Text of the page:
Google Analytics: Creating Automatic “Bot Alert” Emails

‘Bots’ often cause problems for website owners. Among many negative effects, they often damage the accuracy & precision of web analytics data, and cause website owners to make faulty decisions.

This comes up at least once a month with clients, and I’d spotted the great @peter_oneill, @matt_4ps, & @danieljtruman talking about it on twitter so thought I’d share this.

Here’s a quick Google Analytics ‘Custom Alert’ to help you spot some bots before they’ve caused lots of damage. It doesn’t solve the problem, but it helps flag when it may be happening, allowing you to delve in & investigate further, and to then filter out the traffic if it is indeed a problem.

The Problem

Here’s an example of what bot traffic looks like, when isolated from all of the rest of the traffic on a site:


Just there, it’s a robot sending around 375 visits per day. That’s not huge, but it’s roughly 11,000 visits over a period of a month, none of which converts, all of which has a 100% bounce rate. That causes the following issues:

  • It totally skews our bounce stats
  • It skews our conversion stats too.
  • All of the surrounding metrics like ‘per visit value’, ‘% new visits’ become misleading.
  • Stats by region/browser/etc are often messed up, as bots tend to favour one particular region/browser.
  • It does all of the above in an unpredictable manner, and is time consuming to look for.

 The Solution: How to alert yourself when this is happening?

One solution to alert yourself when this may be happening is as follows:

  1. Set up an ‘advanced segment’ to spot ‘new, direct, bouncing’ traffic.
  2. Set up an alert so that if that ‘new, direct, bouncing’ traffic ever increases massively, Google Analytics sends you an email.

Here are those 2 steps:

Step 1: Create An Advanced Segment

Usually, but not always, bots follow this pattern:

  • They visit the site ‘direct’.
  • They don’t store cookies, so are identified as ‘New’ visitors.
  • They record as 100% bounce rate.

Not all of that traffic will be bots, but we know if it jumps considerably there is a much higher likelihood that it’s a bot than if any other type of traffic jumps.

In order to isolate those people, we’ll set up an advanced segment:


(if you’re lazy, you can simply click this link to create the above:

Step 2: Set up the Alert

Following that, set up an alert to fire off an email when traffic leaps from your new ‘may be a bot’ segment:

To set that up, go to the following in Google Analytics: Intelligence Events > Overview > Custom Alerts > Manage Custom Alerts > Create new alert.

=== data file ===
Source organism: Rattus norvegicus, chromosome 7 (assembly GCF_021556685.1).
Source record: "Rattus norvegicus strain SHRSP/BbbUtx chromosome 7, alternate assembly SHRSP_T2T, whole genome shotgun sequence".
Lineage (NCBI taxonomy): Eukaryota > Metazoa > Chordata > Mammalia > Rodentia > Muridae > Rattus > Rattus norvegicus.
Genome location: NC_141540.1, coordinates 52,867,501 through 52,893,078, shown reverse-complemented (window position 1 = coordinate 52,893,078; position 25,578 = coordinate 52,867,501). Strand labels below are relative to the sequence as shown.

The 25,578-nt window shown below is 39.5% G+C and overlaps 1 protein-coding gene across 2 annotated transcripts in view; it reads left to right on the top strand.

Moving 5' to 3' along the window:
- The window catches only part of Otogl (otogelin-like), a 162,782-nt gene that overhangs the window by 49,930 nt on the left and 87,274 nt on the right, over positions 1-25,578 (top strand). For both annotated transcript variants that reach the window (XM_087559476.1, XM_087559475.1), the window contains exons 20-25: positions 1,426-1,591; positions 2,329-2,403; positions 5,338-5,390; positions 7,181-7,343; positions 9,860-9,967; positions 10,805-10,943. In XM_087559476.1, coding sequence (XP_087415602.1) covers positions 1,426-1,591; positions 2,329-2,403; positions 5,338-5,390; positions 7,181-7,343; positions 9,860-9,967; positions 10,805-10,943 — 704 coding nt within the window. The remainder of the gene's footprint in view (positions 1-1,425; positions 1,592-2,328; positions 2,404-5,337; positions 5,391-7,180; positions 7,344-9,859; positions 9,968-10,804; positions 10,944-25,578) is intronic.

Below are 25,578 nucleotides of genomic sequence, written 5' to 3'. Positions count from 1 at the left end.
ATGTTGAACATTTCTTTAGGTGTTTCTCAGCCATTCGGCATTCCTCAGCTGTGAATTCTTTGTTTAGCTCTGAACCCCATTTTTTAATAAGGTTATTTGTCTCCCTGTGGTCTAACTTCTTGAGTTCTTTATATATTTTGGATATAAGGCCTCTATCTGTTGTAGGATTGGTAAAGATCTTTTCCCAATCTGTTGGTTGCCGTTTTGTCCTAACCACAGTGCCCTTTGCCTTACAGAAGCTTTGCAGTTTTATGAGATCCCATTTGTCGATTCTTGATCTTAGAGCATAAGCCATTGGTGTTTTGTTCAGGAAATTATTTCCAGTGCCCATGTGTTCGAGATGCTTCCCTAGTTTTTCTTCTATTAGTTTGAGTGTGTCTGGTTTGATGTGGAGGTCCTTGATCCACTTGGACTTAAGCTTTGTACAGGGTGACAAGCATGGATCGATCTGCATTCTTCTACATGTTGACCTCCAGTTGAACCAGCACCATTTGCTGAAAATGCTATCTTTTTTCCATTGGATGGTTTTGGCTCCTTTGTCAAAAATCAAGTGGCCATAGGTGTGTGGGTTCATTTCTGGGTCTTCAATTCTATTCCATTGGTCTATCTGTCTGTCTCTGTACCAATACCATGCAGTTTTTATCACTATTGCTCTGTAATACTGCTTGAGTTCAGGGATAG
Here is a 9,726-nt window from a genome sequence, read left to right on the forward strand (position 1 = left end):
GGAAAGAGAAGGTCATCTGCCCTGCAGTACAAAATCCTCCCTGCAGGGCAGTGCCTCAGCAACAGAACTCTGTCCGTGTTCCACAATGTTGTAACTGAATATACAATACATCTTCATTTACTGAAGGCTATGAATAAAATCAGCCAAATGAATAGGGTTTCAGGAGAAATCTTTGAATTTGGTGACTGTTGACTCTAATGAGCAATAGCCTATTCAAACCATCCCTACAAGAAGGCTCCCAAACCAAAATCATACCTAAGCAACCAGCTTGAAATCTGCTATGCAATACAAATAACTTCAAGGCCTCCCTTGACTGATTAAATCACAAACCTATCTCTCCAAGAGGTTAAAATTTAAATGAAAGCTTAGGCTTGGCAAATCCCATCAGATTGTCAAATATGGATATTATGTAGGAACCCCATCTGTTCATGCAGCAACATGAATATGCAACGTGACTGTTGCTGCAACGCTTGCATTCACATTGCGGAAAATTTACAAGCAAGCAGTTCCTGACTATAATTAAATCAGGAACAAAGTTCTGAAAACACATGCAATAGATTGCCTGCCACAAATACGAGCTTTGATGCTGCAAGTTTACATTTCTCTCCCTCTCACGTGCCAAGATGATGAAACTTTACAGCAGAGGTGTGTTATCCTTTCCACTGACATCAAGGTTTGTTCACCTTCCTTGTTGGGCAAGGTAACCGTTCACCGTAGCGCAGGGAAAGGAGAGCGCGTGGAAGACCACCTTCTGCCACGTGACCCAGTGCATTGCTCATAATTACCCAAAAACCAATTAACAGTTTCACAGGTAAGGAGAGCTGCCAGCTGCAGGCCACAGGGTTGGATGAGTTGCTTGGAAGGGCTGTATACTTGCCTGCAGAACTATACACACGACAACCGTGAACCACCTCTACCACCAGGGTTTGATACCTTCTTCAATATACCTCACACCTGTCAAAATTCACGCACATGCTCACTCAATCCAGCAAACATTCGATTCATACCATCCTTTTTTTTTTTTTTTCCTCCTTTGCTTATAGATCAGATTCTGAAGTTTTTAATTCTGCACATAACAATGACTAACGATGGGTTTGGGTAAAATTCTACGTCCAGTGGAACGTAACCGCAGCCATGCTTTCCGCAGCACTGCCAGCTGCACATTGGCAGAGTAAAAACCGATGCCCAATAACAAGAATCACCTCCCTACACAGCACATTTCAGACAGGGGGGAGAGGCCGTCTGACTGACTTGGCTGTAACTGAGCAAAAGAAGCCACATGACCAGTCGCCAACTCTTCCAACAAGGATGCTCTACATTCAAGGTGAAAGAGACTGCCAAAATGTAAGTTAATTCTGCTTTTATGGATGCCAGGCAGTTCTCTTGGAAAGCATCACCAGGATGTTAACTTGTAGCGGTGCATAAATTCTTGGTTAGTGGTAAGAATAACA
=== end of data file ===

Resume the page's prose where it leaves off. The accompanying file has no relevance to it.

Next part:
Once there, copy the following:



That essentially says “Please pay attention only to Direct Traffic, where that traffic is New to the site, and where it Only Views One Page. While you’re paying attention to that – if it’s more than double what it was last week on any given day – send me an email.”

Depending on your site’s traffic pattern, you may want to increase/decrease that ‘100%’ value.

Not perfect, and it won’t catch everything, but better than not spotting anything at all.


That’s it. Set that live & – when that ‘new, direct, bouncing’ traffic that is often caused by bots doubles – you’ll get an email telling you. From there you can investigate further & filter it from your google analytics data if it is indeed a bot.

Do post any thoughts you have on this, or any other solutions.

10 Replies to “Google Analytics: Creating Automatic “Bot Alert” Emails”

  1. Nice post Dan! Now that I’ve taken a look at our ‘Maybebots’ it’s looking like we’ve got a problem too! There’s a GA exclude filter that was shared from one of the measurecamp sessions to filter them out –
    Visitor-ISP-organisation:- ^(google inc.|yahoo! inc.|iac search and media europe ltd|iac search media inc|inktomi corporation|site confidence test agent servers|site ?confidence|global crossing|apache ltd.|nielsen netratings|meebo inc.|stumbleupon inc.|taptu limited)$

    That works in a custom report using ISP as the filter – courtesy of Ravi Sodha @ravisodha

    1. thanks, Chris! Phil has shared a good set of lists below too.

      Lots of the ‘maybebots’ traffic will be fine – real humans. If you look at (for example) the ‘cities’ report though, often you can see pockets of very regular traffic from a particular city there where there shouldn’t be.

      The purpose of ‘maybebots’ is really to watch out for when it spikes so that you can dig into it a bit.

      See you soon!!


  2. Most bots will not execute javascript – which means that they won’t even be tracked by Google Analytics. Any bots that do execute javascript will be tracked within GA, but these are likely to be few and far between.

    Tracking bots is notoriously difficult (I’ve looked at many many methods and solutions in the past) and ultimately, there is no easy way to detect bots over humans.

    It is often more effort than it is worth tracking these, unless they are causing serious issues with server loads etc.

    Building bots/scrapers is extremely simple and allows you to get all kinds of things quickly and easily.

    1. hi, Mick, in this case the purpose is to flag up some of the bots that *do* appear in Google Analytics (& therefore cause data/analysis issues).

      You say ‘these are likely to be few and far between’. Sadly they’re fairly common. The example you see in the post is a real example – one of about half a dozen I’ve come across this year so far. They’re often site speed monitors; affiliate scrapers; competitor pricing monitoring tools, etc. It’s useful to be able to spot these without having to manually dig through the data every few days.

      Thanks for the comment!


  3. Hi Dan,

    Here is list to check or exclude for robot visits in GA…

    1a. Robots – list1